It was one time Tadg was going his next heir's round, into the west of Munster, and his two brothers, Airnelach and Eoghan, along with him. And Cathmann, son of Tabarn, that was king of the beautiful country of Fresen that lay to the south-east of the Great Plain, was searching the sea for what he could find just at that time, and nine of his ships with him. And they landed at Beire do Bhunadas, to the west of Munster, and the country had no stir in it, and so they slipped ashore, and no one took notice of them till all were surrounded, both men and cattle. And Tadg's wife Liban, daughter of Conchubar Abratrudh of the Red Brows, and his two brothers, and a great many of the people of Munster, were taken by the foreigners and brought away to the coasts of Fresen. And Cathmann took Liban to be his own wife, and he put hardship on Tadg's two brothers; Eoghan he put to work a common ferry across a channel of the coast, and Airnelach to cut firing and to keep up fires for all people; and all the food they got was barley seed and muddy water.

 

And as to Tadg himself, it was only by his courage and the use of his sword he made his escape, but there was great grief and discouragement on him, his wife and his brothers to have been brought away. But he had forty of his fighting men left that had each killed a man of the foreigners, and they brought one in alive. And this man told them news of the country he came from. And when Tadg heard that, he made a plan in his own head, and he gave orders for a curragh to be built that would be fit for a long voyage. Very strong it was, and forty ox-hides on it of hard red leather, that was after being soaked in bark. And it was well fitted with masts, and oars, and pitch, and everything that was wanting. And they put every sort of meat, and drink, and of clothes in it, that would last them through the length of a year.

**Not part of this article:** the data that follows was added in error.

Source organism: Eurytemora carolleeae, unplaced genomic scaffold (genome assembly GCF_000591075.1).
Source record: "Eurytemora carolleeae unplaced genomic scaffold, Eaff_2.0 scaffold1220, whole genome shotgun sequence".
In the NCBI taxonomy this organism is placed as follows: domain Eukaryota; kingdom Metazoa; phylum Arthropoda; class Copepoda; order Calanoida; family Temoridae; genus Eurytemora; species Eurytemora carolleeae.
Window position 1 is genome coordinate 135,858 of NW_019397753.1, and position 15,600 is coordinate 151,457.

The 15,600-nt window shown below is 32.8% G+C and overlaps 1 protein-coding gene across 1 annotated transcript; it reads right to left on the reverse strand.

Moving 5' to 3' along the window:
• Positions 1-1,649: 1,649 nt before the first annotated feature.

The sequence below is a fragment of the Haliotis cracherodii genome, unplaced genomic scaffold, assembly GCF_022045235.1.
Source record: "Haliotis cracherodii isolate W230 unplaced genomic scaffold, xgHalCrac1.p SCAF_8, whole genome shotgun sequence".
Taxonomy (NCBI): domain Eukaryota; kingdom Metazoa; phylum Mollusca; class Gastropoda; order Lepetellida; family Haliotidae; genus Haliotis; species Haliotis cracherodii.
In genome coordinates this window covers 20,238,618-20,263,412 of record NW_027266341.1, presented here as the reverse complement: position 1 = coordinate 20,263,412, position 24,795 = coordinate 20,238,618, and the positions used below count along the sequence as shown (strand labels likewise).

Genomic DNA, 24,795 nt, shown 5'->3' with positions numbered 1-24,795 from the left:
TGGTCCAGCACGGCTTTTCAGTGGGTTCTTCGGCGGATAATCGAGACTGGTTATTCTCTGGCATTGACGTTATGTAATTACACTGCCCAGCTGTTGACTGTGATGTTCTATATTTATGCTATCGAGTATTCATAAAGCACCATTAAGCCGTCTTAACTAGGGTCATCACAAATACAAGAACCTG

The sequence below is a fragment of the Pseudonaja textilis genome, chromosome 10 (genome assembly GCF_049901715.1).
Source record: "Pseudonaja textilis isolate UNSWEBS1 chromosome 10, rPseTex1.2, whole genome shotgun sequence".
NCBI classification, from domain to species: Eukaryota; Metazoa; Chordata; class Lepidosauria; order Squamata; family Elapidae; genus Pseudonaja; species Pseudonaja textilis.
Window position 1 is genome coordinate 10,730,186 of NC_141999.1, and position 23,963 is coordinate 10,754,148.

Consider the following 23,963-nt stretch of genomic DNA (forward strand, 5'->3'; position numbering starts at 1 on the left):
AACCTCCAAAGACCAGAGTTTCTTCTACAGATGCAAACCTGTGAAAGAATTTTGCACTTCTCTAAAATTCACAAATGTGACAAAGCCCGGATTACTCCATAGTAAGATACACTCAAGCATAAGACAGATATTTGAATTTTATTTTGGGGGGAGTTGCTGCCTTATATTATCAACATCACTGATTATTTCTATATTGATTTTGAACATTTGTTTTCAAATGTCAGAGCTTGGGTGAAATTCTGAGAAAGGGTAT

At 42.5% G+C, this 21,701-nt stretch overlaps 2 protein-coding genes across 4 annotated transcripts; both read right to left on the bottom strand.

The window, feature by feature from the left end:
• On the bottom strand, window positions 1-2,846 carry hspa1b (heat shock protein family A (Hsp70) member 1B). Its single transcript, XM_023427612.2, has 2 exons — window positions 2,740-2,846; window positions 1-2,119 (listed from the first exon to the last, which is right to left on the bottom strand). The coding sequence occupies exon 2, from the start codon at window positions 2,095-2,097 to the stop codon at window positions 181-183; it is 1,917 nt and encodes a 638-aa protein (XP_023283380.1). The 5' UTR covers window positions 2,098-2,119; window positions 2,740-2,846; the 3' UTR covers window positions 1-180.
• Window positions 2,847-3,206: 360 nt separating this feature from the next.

When all was ready, and the curragh out in the tide, Tadg said to his people: "Let us set out now on the high sea, looking for our own people that are away from us this long time."

 

They set out then over the stormy, heavy flood, till at last they saw no land before them or behind them, but only hillsides of the great sea. And farther on again they heard the singing of a great flock of unknown birds; and pleasant white-bellied salmon were leaping about the curragh on every side, and seals, very big and dark, were coming after them, breaking through the shining wash of the oars; and great whales after them again, so that the young men liked to be looking at them, for they were not used to see the like before.

 

They went on rowing through twenty days and twenty nights, and at the end of that time they got sight of a high land, having a smooth coast. And when they reached it they all landed, and they pulled up the curragh and lit their fires, and food was given out to them, and they were not long making an end of it. They made beds for themselves then on the beautiful green grass, and enjoyed their sleep till the rising of the sun on the morrow.

 

Tadg rose up then and put on his arms, and went out, and thirty of his men along with him, to search the whole island.